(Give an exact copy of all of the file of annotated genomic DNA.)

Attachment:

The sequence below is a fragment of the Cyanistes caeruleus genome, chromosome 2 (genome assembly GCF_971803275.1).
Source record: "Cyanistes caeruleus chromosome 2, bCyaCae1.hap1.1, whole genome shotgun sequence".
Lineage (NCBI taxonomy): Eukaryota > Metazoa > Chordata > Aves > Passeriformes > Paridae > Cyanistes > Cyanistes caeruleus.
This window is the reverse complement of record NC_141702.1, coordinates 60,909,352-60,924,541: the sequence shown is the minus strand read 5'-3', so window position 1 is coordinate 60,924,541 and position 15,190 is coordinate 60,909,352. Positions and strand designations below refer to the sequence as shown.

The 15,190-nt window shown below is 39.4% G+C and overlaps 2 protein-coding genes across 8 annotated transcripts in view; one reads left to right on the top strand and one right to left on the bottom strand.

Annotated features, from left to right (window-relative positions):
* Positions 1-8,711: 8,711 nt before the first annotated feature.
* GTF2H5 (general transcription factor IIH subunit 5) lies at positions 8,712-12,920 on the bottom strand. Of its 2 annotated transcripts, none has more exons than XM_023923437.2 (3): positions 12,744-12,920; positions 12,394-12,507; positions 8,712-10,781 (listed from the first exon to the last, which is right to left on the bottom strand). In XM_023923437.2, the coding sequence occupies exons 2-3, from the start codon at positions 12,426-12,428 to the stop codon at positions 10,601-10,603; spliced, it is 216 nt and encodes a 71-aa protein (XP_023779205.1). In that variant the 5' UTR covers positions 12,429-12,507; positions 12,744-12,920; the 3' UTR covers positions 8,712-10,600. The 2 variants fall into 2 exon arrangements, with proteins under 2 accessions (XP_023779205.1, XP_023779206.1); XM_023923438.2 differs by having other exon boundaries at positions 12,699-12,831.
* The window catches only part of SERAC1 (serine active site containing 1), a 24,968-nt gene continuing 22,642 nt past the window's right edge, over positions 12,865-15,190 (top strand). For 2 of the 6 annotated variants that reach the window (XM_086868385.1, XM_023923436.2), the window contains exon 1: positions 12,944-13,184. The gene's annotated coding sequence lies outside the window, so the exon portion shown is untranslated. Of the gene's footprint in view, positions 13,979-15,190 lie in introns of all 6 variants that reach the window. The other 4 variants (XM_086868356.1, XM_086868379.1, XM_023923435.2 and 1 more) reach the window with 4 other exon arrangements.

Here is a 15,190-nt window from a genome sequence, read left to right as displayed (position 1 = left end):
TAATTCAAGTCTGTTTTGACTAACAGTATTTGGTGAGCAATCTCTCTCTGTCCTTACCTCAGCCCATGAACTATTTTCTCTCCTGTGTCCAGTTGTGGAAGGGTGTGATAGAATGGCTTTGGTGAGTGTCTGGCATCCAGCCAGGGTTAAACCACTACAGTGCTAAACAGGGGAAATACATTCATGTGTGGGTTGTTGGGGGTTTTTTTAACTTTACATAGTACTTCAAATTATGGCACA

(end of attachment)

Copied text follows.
The sequence below is a fragment of the Cyanistes caeruleus genome, chromosome 2 (genome assembly GCF_971803275.1).
Source record: "Cyanistes caeruleus chromosome 2, bCyaCae1.hap1.1, whole genome shotgun sequence".
Lineage (NCBI taxonomy): Eukaryota > Metazoa > Chordata > Aves > Passeriformes > Paridae > Cyanistes > Cyanistes caeruleus.
This window is the reverse complement of record NC_141702.1, coordinates 60,909,352-60,924,541: the sequence shown is the minus strand read 5'-3', so window position 1 is coordinate 60,924,541 and position 15,190 is coordinate 60,909,352. Positions and strand designations below refer to the sequence as shown.

The 15,190-nt window shown below is 39.4% G+C and overlaps 2 protein-coding genes across 8 annotated transcripts in view; one reads left to right on the top strand and one right to left on the bottom strand.

Annotated features, from left to right (window-relative positions):
* Positions 1-8,711: 8,711 nt before the first annotated feature.
* GTF2H5 (general transcription factor IIH subunit 5) lies at positions 8,712-12,920 on the bottom strand. Of its 2 annotated transcripts, none has more exons than XM_023923437.2 (3): positions 12,744-12,920; positions 12,394-12,507; positions 8,712-10,781 (listed from the first exon to the last, which is right to left on the bottom strand). In XM_023923437.2, the coding sequence occupies exons 2-3, from the start codon at positions 12,426-12,428 to the stop codon at positions 10,601-10,603; spliced, it is 216 nt and encodes a 71-aa protein (XP_023779205.1). In that variant the 5' UTR covers positions 12,429-12,507; positions 12,744-12,920; the 3' UTR covers positions 8,712-10,600. The 2 variants fall into 2 exon arrangements, with proteins under 2 accessions (XP_023779205.1, XP_023779206.1); XM_023923438.2 differs by having other exon boundaries at positions 12,699-12,831.
* The window catches only part of SERAC1 (serine active site containing 1), a 24,968-nt gene continuing 22,642 nt past the window's right edge, over positions 12,865-15,190 (top strand). For 2 of the 6 annotated variants that reach the window (XM_086868385.1, XM_023923436.2), the window contains exon 1: positions 12,944-13,184. The gene's annotated coding sequence lies outside the window, so the exon portion shown is untranslated. Of the gene's footprint in view, positions 13,979-15,190 lie in introns of all 6 variants that reach the window. The other 4 variants (XM_086868356.1, XM_086868379.1, XM_023923435.2 and 1 more) reach the window with 4 other exon arrangements.

Here is a 15,190-nt window from a genome sequence, read left to right as displayed (position 1 = left end):
TAATTCAAGTCTGTTTTGACTAACAGTATTTGGTGAGCAATCTCTCTCTGTCCTTACCTCAGCCCATGAACTATTTTCTCTCCTGTGTCCAGTTGTGGAAGGGTGTGATAGAATGGCTTTGGTGAGTGTCTGGCATCCAGCCAGGGTTAAACCACTACAGTGCTAAACAGGGGAAATACATTCATGTGTGGGTTGTTGGGGGTTTTTTTAACTTTACATAGTACTTCAAATTATGGCACA